Excellent tension between the poles of learning
"History is just one fucking thing after another." Rudge in The History Boys
The above quote from the athletic, anti-intellectual Rudge in Alan Bennett's London and Broadway hit, The History Boys, is the antithesis of the high-minded quotes and philosophies spouted by teachers and aspiring "Oxbridge" scholars at a public grammar school in Yorkshire. Yet the quote epitomizes the sub-textual disdain for intellectual snobbery and solipsism that hangs about academic institutions anywhere, anytime.
History can be an accumulation of facts that have power in their reality ("This is Oxford and Cambridge. You don't just need to know it backwards. Facts. Facts. Facts."). Or it can be a set of insights into the human condition whose power derives from the understanding one extracts from them ("All knowledge is precious whether or not it serves the slightest human use."). This film reveals the tension between those poles of learning and the in-between state of wisdom.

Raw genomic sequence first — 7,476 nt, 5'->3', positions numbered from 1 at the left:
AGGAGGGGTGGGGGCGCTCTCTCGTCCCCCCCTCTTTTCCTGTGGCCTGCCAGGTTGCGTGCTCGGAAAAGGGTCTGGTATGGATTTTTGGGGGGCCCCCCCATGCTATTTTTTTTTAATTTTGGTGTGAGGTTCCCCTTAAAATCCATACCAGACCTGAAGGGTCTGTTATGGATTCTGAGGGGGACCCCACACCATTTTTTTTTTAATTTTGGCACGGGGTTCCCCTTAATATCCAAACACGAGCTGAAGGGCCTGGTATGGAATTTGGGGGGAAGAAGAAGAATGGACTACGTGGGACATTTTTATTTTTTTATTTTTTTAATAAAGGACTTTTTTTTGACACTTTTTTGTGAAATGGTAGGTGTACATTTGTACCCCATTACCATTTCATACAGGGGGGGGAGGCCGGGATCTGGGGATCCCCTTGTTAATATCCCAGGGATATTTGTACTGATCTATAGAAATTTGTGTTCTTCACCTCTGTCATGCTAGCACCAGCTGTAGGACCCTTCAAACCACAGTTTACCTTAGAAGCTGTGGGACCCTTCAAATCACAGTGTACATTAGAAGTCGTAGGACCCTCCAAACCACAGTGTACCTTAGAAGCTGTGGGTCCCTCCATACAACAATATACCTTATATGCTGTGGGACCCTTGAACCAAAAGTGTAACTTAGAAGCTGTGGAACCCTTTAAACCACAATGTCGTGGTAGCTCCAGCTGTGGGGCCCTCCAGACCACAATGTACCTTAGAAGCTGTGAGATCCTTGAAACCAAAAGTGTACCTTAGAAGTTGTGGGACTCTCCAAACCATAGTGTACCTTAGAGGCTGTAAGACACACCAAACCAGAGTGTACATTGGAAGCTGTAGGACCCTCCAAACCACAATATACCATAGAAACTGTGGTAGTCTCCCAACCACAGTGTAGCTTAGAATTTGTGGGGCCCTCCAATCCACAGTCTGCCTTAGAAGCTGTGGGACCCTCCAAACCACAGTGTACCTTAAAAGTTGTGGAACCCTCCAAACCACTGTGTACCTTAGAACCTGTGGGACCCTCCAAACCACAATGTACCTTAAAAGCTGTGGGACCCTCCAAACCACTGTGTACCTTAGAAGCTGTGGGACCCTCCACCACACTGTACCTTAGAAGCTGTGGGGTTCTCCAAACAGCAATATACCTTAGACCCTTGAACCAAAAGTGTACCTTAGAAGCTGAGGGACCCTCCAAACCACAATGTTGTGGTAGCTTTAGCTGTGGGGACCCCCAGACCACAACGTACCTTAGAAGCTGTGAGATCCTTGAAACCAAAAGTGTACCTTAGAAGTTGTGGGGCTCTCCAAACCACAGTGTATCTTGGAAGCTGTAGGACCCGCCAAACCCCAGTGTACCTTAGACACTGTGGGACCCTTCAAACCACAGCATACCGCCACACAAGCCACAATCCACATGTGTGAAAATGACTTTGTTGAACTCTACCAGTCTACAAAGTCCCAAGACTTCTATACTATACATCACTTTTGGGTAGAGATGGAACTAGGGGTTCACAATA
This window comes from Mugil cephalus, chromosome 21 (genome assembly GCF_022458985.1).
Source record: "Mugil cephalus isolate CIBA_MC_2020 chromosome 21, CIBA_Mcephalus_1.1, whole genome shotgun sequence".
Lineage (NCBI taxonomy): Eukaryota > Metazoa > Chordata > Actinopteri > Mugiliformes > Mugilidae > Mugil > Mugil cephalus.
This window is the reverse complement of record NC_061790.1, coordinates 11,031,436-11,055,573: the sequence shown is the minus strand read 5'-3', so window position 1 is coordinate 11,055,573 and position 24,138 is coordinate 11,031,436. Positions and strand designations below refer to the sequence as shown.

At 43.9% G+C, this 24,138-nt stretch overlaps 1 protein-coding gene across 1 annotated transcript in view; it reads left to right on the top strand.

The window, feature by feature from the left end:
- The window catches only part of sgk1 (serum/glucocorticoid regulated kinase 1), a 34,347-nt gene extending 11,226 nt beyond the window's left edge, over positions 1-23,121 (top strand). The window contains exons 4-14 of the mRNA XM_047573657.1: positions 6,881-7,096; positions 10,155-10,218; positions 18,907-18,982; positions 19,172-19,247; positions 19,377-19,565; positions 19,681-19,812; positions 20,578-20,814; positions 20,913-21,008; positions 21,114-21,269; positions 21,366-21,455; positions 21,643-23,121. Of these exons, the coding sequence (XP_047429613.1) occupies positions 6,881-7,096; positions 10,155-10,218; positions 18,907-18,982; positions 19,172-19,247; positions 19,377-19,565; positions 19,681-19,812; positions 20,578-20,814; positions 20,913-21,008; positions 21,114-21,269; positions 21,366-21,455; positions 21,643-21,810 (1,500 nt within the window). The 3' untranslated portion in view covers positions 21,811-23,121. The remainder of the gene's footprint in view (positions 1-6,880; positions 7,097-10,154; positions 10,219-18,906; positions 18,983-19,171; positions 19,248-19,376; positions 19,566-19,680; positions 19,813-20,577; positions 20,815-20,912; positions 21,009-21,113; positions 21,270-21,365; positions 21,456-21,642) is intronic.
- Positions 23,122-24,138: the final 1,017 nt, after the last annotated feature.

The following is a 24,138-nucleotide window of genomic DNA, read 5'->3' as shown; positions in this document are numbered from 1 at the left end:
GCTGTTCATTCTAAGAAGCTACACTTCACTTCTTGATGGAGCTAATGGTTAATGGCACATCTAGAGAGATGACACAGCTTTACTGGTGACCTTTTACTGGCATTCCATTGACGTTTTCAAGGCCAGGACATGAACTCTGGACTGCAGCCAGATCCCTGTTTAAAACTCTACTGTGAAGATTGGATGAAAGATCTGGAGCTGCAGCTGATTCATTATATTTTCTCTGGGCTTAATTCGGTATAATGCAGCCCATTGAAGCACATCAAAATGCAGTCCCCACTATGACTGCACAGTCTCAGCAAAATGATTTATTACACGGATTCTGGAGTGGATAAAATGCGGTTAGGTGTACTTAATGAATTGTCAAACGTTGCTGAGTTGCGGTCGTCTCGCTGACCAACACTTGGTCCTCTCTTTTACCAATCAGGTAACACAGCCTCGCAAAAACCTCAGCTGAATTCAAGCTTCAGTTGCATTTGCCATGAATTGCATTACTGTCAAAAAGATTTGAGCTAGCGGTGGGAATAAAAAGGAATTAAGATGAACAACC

It's 1983 in a boys' public grammar in Yorkshire as the gifted "history boys" prepare for their "Oxbridge" exams for entrance to Oxford or Cambridge. The months before the exams will put them in hyper drive as the results-oriented headmaster vies with the portly sensibility teacher, Hector, who believes more in the experience of education than the quantifiable outcomes. Memorized lines from Keats or learning French by acting out a scene in a brothel is his preferred mode.
The latent and sometimes overt homosexuality, not a stranger to boys' schools, is handled as just another learning experience for boys and teachers, at least those couple of teachers such a Hector who are known to prefer boys. The sexual orientation is as much figurative for decisions that must be made and the experience that will bring understanding of life's unpredictability, not just historical facts. The acceptance and casualness of the issue stretches credulity, but not as metaphor.
The transition to film from stage is not always smooth: Some scenes are played directly into the camera; others are static, less fluid on screen than under the proscenium arch. But who cares with all that inspired dialogue? If you love to hear English as it was meant to be spoken, albeit highly stylized, and young people grappling with big ideas, see The History Boys.